Honeymoon diary part six: Lyon

Honeymoon diary part six: Lyon

You left us last week having toured the charming town of Beaune, north of Lyon, on the river Saone. Since then we have headed back south, stopping at the confluence of the Saone and Rhone rivers, in Lyon, for a full day of exploring.

While we thoroughly enjoyed our time on board Crystal Cruises, there was more than a whiff of indulgence on board. Meals were regular and plentiful, while our exercise regime was virtually non-existent. Unless you counted walking to the buffet counter. We had started our holiday in need of total relaxation. We wanted, and did, as little as possible. However, we were now ready to have a bit more fun.

The night before we arrived in Lyon, on board Uniworld’s beautiful ship, the SS Catherine, our cruise manager ran through some tour options for the next day. We could take a bus ride through the city, visit the ancient cathedral on a tour designed for slow walkers or take the active option, a bike ride through the city. Later on, after dinner, there would an open top bus ride to see the city at night. As well as these excursions, which are included in the price, there was also a paid for option to the cookery school of Paul Bocuse, the father of modern French cuisine.

Having already acquired a taste for cycling from the moment we stepped on board, my new wife and I needed little encouragement to take the active option. It also might help repair some of the damage done by some of the before mentioned indulgence…

As mentioned in a previous post, France is one of the most cycle-friendly countries in Europe. It puts the UK, and London in particular, to shame. Our tour guide took us past the town’s medieval cathedral, taught us about Lyon’s silk weaving heritage and took us through the secret traboules passageways that proved so useful during Second World War occupation. These alleyways provide a secret city, by linking up Lyon’s streets with a secret network of tunnels, that the Nazis never managed to quite comprehend.

We then visited modern districts, including the newly built Confluence Museum, and cycled past construction sites and new malls. Within one morning it felt like we had been given a great insight into how the city has developed from ancient trading hub, to France’s third biggest city. And the best thing about this great experience? It was included in the price.

We made it back on board, famished, in time for the lunchtime buffet, which was being served in the Cezanne restaurant. Speaking as a man who has married a (fussy) vegetarian, I can say that the Uniworld buffet definitely gets the thumbs up. Salads, pastas and sandwiches were served alongside joints of meat and beautiful soups, all made on board. Luxury food that gave quite an indication as to the quality of the surroundings.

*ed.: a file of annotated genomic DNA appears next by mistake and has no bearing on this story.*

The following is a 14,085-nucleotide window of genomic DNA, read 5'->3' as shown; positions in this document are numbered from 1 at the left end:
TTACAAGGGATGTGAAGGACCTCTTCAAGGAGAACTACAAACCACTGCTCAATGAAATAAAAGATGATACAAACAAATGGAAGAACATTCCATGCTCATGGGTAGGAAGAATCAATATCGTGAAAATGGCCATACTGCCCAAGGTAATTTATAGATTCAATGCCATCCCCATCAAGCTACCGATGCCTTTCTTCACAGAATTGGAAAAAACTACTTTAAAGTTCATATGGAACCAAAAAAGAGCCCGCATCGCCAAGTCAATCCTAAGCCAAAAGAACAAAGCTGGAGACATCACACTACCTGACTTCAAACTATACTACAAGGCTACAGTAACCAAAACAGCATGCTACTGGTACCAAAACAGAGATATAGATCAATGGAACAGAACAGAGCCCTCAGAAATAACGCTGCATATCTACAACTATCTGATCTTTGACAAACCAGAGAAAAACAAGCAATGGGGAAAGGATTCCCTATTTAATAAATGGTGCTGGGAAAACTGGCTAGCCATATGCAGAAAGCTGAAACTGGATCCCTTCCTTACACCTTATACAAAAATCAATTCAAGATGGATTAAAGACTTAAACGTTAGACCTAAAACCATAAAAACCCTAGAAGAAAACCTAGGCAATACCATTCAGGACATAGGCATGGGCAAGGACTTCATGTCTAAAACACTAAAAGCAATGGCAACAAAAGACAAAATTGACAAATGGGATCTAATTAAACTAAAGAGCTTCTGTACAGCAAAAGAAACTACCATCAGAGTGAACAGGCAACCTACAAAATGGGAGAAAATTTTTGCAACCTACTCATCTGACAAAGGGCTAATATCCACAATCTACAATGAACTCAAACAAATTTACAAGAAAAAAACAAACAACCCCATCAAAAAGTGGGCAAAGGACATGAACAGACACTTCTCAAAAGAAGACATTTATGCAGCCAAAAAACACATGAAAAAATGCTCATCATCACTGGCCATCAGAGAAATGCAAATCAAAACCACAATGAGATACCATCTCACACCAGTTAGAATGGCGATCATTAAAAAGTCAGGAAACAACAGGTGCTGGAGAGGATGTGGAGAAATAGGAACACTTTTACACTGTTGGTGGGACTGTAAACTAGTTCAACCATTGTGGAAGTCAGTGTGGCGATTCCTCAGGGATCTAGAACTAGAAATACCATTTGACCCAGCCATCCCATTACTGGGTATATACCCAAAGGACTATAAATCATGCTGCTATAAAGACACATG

In the afternoon we meandered through the city’s shopping region and allowed the day to slip by while we enjoyed the warm weather. We got back on board in the evening and headed straight back out (having chosen to eat in Lyon instead of on board) onto the night bus tour.

Lyon is beautiful by day, but by night, it is stunning. The city, which is the real city of lights according to our tour guide, is overlooked, and according to legend protected, by the virgin Mary, who stands on top of the Basilica of Notre-Dame de Fourvière. The 19th century church dominates the skyline, and imperiously looks down upon all it surveys. With the basilica as our destination, our guide took us through neighbourhoods we would never have otherwise seen. From hipster hangouts to Jewish districts, all banked on top of one another. A great example of modern day multiculturalism. Once we reached the basilica itself, it was easy to see why it had been built up there. The view was incredible. Lyon, in all of its glory, was laid out below like a carpet of stars – with the two rivers running like arteries through the city.

So far our tour of France has been a phenomenal experience. The bus (which was the poshest night bus I had ever been on) gave another great dimension to an extraordinary city, which would otherwise not have been available to us. Through their all-inclusive programme, Uniworld, like many other river operators, make far more of their destination. Even compared to their ocean-going rivals.

Next week we reach the Rhone Valley.

Picture credit: Leniners

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